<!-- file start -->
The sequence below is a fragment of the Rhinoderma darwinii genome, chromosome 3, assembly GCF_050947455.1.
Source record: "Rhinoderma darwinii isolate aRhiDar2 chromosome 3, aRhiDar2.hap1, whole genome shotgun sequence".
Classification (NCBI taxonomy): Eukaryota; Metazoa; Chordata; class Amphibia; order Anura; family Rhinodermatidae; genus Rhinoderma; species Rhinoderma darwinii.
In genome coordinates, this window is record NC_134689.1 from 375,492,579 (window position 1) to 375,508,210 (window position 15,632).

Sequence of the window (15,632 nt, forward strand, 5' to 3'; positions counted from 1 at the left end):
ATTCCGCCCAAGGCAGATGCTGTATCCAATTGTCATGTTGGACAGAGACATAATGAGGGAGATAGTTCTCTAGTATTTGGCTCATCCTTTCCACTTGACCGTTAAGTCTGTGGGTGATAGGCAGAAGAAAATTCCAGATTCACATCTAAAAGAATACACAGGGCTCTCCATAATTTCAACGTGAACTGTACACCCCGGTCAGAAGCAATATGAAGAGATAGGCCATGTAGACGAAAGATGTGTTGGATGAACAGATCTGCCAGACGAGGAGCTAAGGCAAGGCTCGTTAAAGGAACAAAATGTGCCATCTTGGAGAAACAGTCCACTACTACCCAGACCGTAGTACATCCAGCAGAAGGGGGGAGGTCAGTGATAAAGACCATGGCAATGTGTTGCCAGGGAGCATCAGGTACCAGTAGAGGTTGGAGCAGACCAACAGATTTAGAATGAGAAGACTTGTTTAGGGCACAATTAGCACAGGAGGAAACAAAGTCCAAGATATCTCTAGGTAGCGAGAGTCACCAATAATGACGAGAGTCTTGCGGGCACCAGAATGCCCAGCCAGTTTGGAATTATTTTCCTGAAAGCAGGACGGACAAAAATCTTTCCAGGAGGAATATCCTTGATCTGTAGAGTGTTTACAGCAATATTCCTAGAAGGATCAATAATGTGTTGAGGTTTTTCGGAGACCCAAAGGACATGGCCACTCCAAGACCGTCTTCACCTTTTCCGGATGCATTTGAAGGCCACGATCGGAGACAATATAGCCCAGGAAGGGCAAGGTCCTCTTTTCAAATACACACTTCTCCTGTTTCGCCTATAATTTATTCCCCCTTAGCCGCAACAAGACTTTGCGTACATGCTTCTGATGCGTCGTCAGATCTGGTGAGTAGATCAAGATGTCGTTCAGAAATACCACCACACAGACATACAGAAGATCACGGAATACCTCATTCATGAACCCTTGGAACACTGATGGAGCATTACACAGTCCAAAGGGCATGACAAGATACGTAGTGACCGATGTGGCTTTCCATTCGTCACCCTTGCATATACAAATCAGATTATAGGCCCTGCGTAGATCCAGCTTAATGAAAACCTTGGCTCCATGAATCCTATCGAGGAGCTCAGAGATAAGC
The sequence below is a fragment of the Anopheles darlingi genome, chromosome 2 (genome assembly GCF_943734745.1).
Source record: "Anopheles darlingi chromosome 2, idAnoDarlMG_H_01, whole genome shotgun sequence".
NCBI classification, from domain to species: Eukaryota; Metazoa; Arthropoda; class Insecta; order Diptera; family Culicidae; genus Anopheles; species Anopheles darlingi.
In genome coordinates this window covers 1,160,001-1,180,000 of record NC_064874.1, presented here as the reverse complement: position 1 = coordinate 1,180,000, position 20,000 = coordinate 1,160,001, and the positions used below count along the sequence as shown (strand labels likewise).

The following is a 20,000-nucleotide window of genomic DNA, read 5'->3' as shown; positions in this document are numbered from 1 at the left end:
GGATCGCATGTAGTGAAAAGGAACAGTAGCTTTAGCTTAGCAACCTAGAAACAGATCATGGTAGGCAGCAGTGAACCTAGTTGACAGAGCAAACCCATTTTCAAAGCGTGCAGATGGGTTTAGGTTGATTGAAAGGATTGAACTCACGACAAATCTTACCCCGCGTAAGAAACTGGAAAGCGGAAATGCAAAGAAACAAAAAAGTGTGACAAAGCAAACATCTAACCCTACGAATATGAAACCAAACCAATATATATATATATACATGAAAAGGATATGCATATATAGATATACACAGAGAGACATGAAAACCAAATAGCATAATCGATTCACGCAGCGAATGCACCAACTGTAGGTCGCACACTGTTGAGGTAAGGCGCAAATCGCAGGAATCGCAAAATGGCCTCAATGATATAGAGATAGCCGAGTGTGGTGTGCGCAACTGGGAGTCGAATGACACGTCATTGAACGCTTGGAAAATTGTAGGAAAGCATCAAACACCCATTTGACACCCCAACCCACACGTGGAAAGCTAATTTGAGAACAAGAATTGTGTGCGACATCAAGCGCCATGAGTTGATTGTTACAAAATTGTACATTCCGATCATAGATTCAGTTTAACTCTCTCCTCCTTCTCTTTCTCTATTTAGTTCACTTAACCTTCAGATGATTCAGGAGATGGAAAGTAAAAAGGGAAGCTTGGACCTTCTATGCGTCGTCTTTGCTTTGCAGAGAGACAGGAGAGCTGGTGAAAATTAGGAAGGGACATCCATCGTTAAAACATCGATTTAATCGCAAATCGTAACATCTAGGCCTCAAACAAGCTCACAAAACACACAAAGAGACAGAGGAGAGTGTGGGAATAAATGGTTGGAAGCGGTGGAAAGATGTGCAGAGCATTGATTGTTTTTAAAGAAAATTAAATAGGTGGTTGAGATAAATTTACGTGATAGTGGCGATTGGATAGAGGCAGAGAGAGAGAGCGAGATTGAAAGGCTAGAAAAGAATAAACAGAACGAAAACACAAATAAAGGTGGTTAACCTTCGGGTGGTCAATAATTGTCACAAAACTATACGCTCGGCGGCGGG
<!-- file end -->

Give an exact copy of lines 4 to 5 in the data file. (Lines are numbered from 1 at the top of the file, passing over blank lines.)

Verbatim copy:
In genome coordinates, this window is record NC_134689.1 from 375,492,579 (window position 1) to 375,508,210 (window position 15,632).

Sequence of the window (15,632 nt, forward strand, 5' to 3'; positions counted from 1 at the left end):